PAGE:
Turning our attention back to Oregon’s scheduling law. You don’t have to pay the premium wage to an employee called in to unscheduled work on short notice, if you can prove another employee flaked on you at the last minute. So, what this law really requires is not to pay premium wages but it requires more thorough paperwork to avoid paying the premium wages. And my critique of that is lots of employers have real situations like this, and those are the situations in which the workplace management pressures are by definition going to be the most intense, and therefore the situations in which contemporaneously filling out paperwork is going to be the most difficult for the manager on the ground, dealing with a short-staffed kitchen, to properly and thoroughly execute.

    Take a less highly-structured company than Darden or Kroger, and the administrative burden needed to avoid the financial burden becomes what’s really being increased. It’s conceivable that companies, or at least individual managers, might rather simply pay the premium than deal with the paperwork. Which creates another area of dispute: some employees may desire to compete for the chance to earn premium pay, and that means managers now have another area in which they might discriminate whether intentionally or inadvertently.

    Hmm. Maybe I need to open up an Oregon office.

    * Here, I say “at-will employment state.” Which means “anywhere that isn’t Montana.” See Montana’s Wrongful Discharge From Employment Act, MCA 39-2-901 et seq. Every other jurisdiction in the United States and its territories, including Federal employment, has a presumption of at-will employment as the bedrock upon which its employment law and employment regulations are built. Civil service laws are carved out as an exception to at-will employment, and there are substantial exceptions to civil service protections, too, especially at higher levels.

    ** Now, if the employee offers up that white employees are also often clocking in late, and no white employee has ever been fired for doing that but black employees are, then maybe we’re on to something. Maybe. Gotta see if the evidence really bears out that contention.


    • From what I have read companies also use really sophisticated software to determine busy or not periods and this can change on a dime.

      I find it interesting that you see this about flakey staff and I see it about employers suddenly taking away Thursday.


      • I’d be really interested in seeing the data for the software scheduling, because I’m sure they’re doing it but I’m skeptical that the granularity is that good (or that the level of granularity they claim actually requires data from a couple of days before the prediction).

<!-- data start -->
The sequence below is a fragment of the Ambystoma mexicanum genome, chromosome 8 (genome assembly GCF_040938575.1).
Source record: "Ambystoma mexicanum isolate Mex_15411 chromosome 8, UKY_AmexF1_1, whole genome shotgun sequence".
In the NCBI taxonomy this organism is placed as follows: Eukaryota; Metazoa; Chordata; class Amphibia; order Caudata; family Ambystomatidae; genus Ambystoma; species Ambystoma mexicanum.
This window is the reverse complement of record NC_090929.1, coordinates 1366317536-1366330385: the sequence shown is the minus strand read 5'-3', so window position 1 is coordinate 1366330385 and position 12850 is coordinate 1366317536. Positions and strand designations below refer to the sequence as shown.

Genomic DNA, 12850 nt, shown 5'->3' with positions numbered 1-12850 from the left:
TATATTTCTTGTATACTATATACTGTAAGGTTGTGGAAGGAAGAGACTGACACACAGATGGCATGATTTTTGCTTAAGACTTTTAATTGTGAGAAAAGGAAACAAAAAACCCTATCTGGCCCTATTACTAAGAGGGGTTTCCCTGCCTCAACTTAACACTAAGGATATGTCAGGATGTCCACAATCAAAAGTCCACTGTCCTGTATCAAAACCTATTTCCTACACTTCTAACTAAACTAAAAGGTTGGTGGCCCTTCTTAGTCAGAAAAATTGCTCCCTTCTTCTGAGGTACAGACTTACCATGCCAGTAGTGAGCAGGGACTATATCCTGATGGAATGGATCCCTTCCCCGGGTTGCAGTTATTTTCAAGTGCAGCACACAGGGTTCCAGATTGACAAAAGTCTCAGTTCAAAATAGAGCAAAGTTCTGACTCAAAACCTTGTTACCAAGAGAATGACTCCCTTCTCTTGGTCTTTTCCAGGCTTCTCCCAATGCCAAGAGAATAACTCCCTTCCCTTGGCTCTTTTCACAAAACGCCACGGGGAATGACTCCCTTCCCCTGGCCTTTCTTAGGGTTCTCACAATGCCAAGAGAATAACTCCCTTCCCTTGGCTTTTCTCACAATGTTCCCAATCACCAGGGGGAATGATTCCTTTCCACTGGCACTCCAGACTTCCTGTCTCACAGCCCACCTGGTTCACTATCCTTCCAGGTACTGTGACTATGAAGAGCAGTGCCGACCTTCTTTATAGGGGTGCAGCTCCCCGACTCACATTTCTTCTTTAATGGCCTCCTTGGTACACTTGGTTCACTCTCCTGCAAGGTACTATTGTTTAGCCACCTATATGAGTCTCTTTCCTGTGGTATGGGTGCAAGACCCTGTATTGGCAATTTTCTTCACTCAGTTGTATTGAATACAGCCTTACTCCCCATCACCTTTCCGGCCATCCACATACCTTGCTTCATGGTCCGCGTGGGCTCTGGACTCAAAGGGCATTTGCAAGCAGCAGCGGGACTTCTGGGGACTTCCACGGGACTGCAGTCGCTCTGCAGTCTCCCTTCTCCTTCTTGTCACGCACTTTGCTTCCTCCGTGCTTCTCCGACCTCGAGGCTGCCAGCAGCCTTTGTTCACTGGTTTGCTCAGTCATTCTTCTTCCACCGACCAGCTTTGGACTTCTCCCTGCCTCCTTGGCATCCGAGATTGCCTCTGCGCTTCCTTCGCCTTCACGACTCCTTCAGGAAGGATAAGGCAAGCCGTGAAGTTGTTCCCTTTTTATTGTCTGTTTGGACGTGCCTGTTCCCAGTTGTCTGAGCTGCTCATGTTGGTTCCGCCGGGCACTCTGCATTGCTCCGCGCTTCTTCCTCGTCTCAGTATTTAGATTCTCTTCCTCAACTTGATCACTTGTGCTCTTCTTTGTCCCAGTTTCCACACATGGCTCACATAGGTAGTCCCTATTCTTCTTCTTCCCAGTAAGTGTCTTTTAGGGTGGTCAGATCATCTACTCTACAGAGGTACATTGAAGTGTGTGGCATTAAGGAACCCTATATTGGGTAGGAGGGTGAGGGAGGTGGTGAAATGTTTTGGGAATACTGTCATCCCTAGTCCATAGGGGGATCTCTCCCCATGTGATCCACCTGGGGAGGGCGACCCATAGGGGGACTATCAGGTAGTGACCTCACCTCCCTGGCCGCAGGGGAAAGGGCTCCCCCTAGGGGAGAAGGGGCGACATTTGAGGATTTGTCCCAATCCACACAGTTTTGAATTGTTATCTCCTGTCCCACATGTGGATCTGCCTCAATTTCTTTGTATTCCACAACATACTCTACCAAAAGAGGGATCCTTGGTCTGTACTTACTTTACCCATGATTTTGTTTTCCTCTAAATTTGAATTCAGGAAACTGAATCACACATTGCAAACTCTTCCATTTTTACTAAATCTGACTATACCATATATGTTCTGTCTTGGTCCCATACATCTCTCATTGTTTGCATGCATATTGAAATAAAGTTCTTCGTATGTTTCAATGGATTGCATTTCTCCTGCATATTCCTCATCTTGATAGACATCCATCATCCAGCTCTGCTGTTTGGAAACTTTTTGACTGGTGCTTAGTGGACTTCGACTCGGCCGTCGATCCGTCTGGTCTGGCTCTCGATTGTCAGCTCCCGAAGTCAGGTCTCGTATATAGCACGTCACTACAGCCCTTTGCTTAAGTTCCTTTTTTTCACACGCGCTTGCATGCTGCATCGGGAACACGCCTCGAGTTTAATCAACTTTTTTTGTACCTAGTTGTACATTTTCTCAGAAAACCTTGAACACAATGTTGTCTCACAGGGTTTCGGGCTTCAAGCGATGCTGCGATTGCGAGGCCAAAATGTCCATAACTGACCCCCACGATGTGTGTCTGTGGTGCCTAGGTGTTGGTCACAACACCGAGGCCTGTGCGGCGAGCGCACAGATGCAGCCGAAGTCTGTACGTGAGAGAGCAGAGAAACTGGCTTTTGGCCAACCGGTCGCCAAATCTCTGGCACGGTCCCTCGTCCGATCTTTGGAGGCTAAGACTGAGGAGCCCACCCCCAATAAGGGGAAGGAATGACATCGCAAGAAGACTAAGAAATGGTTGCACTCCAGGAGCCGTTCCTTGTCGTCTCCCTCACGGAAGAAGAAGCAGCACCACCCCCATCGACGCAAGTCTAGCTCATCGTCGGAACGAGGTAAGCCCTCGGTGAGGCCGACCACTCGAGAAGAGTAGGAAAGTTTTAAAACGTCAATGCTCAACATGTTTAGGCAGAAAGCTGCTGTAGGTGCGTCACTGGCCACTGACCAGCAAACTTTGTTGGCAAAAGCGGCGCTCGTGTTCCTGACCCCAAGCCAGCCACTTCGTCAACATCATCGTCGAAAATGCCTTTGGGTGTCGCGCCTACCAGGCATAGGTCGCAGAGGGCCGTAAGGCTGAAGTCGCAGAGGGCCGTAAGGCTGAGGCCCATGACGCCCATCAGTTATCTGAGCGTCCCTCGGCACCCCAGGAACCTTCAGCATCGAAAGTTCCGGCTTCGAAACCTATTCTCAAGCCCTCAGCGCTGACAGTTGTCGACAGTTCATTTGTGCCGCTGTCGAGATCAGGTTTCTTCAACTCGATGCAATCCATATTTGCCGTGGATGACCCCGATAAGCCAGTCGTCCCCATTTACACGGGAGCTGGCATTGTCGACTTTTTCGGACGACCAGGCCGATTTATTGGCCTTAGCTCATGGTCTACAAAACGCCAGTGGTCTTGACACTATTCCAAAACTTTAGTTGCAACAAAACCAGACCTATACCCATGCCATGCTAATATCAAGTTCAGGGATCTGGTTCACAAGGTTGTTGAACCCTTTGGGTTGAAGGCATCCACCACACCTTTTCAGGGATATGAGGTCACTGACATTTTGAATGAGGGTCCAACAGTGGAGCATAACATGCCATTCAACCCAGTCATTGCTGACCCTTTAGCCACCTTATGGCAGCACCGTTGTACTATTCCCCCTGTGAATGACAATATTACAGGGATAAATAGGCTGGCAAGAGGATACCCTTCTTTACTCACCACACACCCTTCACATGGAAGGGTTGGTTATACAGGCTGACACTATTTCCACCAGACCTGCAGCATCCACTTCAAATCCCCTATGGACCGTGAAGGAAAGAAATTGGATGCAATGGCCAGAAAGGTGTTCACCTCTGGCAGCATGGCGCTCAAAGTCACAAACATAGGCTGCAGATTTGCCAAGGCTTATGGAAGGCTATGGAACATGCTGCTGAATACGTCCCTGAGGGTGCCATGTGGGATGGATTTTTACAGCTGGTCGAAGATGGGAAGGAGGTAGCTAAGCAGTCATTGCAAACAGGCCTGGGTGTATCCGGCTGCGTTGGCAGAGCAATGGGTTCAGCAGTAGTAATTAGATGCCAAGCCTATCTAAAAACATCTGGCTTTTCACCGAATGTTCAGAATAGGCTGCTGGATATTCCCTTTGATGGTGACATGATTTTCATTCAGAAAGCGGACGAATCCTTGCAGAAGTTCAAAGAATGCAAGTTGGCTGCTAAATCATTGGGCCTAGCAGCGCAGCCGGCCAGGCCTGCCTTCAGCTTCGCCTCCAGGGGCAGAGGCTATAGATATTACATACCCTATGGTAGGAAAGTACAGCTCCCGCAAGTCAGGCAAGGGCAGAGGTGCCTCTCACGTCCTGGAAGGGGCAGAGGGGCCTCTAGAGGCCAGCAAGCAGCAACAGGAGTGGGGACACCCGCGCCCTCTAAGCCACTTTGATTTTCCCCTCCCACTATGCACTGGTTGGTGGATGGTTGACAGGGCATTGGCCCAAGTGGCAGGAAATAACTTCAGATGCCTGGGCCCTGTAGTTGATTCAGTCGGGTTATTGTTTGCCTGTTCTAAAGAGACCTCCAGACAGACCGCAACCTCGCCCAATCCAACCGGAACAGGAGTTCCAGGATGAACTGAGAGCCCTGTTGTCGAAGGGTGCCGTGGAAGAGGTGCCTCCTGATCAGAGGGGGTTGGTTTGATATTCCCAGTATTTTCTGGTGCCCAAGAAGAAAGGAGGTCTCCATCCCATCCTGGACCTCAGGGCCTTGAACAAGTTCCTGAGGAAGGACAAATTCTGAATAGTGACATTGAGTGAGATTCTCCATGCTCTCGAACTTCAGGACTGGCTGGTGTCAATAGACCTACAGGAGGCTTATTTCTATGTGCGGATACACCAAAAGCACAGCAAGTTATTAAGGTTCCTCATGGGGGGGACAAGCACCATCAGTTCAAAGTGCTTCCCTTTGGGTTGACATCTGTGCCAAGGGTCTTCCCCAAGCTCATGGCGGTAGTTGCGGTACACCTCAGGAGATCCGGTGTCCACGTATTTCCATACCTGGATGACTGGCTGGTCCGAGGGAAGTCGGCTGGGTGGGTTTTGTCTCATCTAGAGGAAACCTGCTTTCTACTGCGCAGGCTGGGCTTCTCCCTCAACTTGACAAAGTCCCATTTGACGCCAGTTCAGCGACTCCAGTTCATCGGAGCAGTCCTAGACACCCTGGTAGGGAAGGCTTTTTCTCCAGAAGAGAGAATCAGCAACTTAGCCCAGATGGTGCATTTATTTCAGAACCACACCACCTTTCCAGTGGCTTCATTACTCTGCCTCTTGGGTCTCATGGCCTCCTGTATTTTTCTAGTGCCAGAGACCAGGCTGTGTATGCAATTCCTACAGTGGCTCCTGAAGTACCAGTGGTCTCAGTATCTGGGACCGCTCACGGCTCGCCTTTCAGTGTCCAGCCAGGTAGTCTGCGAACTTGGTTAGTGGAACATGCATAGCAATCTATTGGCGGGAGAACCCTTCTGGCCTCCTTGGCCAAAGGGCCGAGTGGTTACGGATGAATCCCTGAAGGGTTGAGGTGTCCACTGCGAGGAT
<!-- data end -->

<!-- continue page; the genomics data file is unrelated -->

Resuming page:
The flaky employee issue is a major one from what I’ve heard from managers of low-wage workers. They’re constantly having to call people in to cover for last-minute changes, although I’m not sure how much of a difference 1 week vs 2 weeks makes. “Flaking out” seems like a very last minute thing, so having flexibility to deal with it is good.

        But I’m also wondering what the incentive is for the worker here. If I call you and say, “Saul, you’re working today because Joe flaked out,” and you say, “Today is my brother’s wedding, so I can’t come in with no notice like that,” it seems like my options are limited. I shouldn’t be able to punish you for that. Or if I can, it seems like your job is an “on call” job and you need some sort of compensation for being on call.


        • I remember people talking about the software when there were a bunch of issues with swing shifting a few years ago and public pressure caused some companies like Starbucks to end swing shifting.

          The swing shifting thing seems to be done in large businesses with long lulls of non-peak hours. So a downtown coffeeshop like Starbucks probably has a morning rush from say 6 AM to 10 AM and then a mid afternoon or late afternoon rush and then down time with fewer customers. So workers would need to work from like 6 AM to 10 AM and then 3 PM to 7 PM which is difficult if you have a family.

          I’ll concede that the flake thing is real but I think we in white-collar professions often forget how much power managers can have in retail or shift work situations especially with the world of at-will employment.


          • So workers would need to work from like 6 AM to 10 AM and then 3 PM to 7 PM which is difficult if you have a family.